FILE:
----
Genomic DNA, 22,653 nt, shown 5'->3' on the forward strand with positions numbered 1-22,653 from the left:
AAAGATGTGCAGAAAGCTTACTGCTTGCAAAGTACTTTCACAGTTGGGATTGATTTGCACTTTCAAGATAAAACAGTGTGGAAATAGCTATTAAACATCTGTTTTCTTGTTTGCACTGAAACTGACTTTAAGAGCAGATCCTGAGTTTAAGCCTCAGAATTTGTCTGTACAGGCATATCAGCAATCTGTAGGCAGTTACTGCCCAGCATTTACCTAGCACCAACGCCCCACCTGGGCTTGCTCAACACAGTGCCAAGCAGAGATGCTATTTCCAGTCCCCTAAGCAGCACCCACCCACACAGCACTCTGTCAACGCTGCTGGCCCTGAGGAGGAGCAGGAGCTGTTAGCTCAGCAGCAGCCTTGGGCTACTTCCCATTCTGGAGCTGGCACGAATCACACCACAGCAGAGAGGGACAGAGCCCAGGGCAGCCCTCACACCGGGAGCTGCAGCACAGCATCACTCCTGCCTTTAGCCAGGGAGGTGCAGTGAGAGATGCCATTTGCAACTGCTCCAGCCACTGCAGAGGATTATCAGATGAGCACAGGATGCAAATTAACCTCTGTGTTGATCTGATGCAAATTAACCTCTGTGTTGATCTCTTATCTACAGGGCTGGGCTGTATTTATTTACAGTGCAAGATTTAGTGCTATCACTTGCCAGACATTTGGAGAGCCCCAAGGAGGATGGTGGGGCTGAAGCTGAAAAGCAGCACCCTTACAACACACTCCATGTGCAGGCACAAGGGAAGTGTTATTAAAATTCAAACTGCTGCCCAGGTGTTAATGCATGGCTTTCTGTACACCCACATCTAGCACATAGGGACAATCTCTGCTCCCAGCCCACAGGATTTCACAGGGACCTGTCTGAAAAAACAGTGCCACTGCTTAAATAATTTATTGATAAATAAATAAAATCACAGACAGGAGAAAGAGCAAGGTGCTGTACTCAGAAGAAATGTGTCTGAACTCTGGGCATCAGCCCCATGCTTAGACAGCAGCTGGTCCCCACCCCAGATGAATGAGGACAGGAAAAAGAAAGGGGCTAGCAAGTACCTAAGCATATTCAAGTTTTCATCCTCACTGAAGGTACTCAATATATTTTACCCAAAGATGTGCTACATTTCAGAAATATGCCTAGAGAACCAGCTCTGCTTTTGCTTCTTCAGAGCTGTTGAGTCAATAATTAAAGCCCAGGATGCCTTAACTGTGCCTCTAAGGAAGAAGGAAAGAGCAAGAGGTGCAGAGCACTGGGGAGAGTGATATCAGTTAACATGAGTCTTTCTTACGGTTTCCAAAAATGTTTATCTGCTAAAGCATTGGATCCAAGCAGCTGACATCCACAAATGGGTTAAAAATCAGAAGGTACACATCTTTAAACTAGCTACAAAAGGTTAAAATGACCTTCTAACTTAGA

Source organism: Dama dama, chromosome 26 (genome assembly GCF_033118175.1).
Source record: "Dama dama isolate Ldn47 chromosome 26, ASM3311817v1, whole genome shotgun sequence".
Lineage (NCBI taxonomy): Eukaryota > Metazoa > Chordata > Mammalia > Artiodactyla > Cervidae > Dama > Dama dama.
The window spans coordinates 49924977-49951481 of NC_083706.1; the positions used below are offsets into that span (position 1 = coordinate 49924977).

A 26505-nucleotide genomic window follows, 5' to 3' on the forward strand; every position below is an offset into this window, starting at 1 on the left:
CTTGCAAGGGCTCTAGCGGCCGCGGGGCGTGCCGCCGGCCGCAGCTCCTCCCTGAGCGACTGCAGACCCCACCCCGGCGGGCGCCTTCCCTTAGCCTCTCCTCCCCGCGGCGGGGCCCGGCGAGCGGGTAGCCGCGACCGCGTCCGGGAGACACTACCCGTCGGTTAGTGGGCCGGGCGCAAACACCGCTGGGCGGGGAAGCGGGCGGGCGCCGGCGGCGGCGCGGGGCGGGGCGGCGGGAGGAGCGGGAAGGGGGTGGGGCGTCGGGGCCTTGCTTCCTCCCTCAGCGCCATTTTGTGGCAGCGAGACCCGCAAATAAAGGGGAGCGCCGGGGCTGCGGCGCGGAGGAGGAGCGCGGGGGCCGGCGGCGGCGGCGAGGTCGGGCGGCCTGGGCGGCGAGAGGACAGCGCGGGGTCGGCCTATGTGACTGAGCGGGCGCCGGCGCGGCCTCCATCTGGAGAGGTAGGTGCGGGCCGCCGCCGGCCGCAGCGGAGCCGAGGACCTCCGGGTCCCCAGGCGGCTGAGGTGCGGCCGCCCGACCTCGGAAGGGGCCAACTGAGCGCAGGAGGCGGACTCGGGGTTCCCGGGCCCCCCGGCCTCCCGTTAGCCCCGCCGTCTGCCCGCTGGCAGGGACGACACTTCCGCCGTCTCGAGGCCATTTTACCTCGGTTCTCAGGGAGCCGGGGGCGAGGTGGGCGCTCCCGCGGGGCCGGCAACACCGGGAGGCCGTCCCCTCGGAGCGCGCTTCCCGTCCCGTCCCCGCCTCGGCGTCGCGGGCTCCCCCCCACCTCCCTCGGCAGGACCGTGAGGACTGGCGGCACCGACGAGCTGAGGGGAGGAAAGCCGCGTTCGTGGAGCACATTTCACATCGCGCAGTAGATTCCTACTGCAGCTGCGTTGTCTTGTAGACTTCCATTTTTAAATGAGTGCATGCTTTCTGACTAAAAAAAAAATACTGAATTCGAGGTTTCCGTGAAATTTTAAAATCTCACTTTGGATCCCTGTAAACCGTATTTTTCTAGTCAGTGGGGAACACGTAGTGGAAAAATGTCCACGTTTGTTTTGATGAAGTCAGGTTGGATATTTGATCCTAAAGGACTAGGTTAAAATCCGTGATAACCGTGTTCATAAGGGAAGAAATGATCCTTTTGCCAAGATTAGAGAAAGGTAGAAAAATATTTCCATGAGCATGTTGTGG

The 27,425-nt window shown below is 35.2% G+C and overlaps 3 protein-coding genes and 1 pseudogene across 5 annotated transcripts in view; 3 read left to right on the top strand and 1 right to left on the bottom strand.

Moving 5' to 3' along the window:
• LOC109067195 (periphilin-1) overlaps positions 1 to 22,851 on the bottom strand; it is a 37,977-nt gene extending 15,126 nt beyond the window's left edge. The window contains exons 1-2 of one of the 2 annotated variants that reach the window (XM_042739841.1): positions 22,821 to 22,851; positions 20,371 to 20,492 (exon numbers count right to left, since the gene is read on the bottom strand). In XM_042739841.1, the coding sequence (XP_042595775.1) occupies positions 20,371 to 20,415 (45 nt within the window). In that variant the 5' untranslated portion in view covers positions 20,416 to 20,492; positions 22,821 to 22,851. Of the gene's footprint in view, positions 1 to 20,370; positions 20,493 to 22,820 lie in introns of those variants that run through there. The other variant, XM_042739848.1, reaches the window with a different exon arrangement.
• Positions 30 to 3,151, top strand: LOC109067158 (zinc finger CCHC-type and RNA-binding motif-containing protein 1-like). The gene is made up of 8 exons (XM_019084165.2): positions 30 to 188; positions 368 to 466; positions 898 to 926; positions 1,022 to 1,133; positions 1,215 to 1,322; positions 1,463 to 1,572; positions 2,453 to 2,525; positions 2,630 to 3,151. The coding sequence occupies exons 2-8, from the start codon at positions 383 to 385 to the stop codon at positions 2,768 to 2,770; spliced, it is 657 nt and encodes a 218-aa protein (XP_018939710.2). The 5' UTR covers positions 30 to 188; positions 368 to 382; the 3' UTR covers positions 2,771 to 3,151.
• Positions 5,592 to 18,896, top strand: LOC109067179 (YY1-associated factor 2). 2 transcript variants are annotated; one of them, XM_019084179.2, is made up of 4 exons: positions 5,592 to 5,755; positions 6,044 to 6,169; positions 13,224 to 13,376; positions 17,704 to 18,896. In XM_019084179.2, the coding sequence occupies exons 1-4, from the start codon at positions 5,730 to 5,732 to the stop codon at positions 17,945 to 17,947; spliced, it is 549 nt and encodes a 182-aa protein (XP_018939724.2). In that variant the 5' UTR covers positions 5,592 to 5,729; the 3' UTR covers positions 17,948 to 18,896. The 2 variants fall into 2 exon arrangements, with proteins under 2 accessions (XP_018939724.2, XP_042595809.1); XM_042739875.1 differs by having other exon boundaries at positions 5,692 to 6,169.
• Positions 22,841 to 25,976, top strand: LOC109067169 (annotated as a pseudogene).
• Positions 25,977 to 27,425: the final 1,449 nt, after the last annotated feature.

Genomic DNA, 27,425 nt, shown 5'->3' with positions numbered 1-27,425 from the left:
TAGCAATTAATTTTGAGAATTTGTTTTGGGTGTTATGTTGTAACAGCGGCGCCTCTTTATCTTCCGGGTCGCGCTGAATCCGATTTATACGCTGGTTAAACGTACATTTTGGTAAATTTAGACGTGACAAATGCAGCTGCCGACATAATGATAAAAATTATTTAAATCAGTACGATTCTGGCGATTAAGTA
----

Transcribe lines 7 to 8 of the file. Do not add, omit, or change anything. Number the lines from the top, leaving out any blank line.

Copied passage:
A 26505-nucleotide genomic window follows, 5' to 3' on the forward strand; every position below is an offset into this window, starting at 1 on the left:
CTTGCAAGGGCTCTAGCGGCCGCGGGGCGTGCCGCCGGCCGCAGCTCCTCCCTGAGCGACTGCAGACCCCACCCCGGCGGGCGCCTTCCCTTAGCCTCTCCTCCCCGCGGCGGGGCCCGGCGAGCGGGTAGCCGCGACCGCGTCCGGGAGACACTACCCGTCGGTTAGTGGGCCGGGCGCAAACACCGCTGGGCGGGGAAGCGGGCGGGCGCCGGCGGCGGCGCGGGGCGGGGCGGCGGGAGGAGCGGGAAGGGGGTGGGGCGTCGGGGCCTTGCTTCCTCCCTCAGCGCCATTTTGTGGCAGCGAGACCCGCAAATAAAGGGGAGCGCCGGGGCTGCGGCGCGGAGGAGGAGCGCGGGGGCCGGCGGCGGCGGCGAGGTCGGGCGGCCTGGGCGGCGAGAGGACAGCGCGGGGTCGGCCTATGTGACTGAGCGGGCGCCGGCGCGGCCTCCATCTGGAGAGGTAGGTGCGGGCCGCCGCCGGCCGCAGCGGAGCCGAGGACCTCCGGGTCCCCAGGCGGCTGAGGTGCGGCCGCCCGACCTCGGAAGGGGCCAACTGAGCGCAGGAGGCGGACTCGGGGTTCCCGGGCCCCCCGGCCTCCCGTTAGCCCCGCCGTCTGCCCGCTGGCAGGGACGACACTTCCGCCGTCTCGAGGCCATTTTACCTCGGTTCTCAGGGAGCCGGGGGCGAGGTGGGCGCTCCCGCGGGGCCGGCAACACCGGGAGGCCGTCCCCTCGGAGCGCGCTTCCCGTCCCGTCCCCGCCTCGGCGTCGCGGGCTCCCCCCCACCTCCCTCGGCAGGACCGTGAGGACTGGCGGCACCGACGAGCTGAGGGGAGGAAAGCCGCGTTCGTGGAGCACATTTCACATCGCGCAGTAGATTCCTACTGCAGCTGCGTTGTCTTGTAGACTTCCATTTTTAAATGAGTGCATGCTTTCTGACTAAAAAAAAAATACTGAATTCGAGGTTTCCGTGAAATTTTAAAATCTCACTTTGGATCCCTGTAAACCGTATTTTTCTAGTCAGTGGGGAACACGTAGTGGAAAAATGTCCACGTTTGTTTTGATGAAGTCAGGTTGGATATTTGATCCTAAAGGACTAGGTTAAAATCCGTGATAACCGTGTTCATAAGGGAAGAAATGATCCTTTTGCCAAGATTAGAGAAAGGTAGAAAAATATTTCCATGAGCATGTTGTGG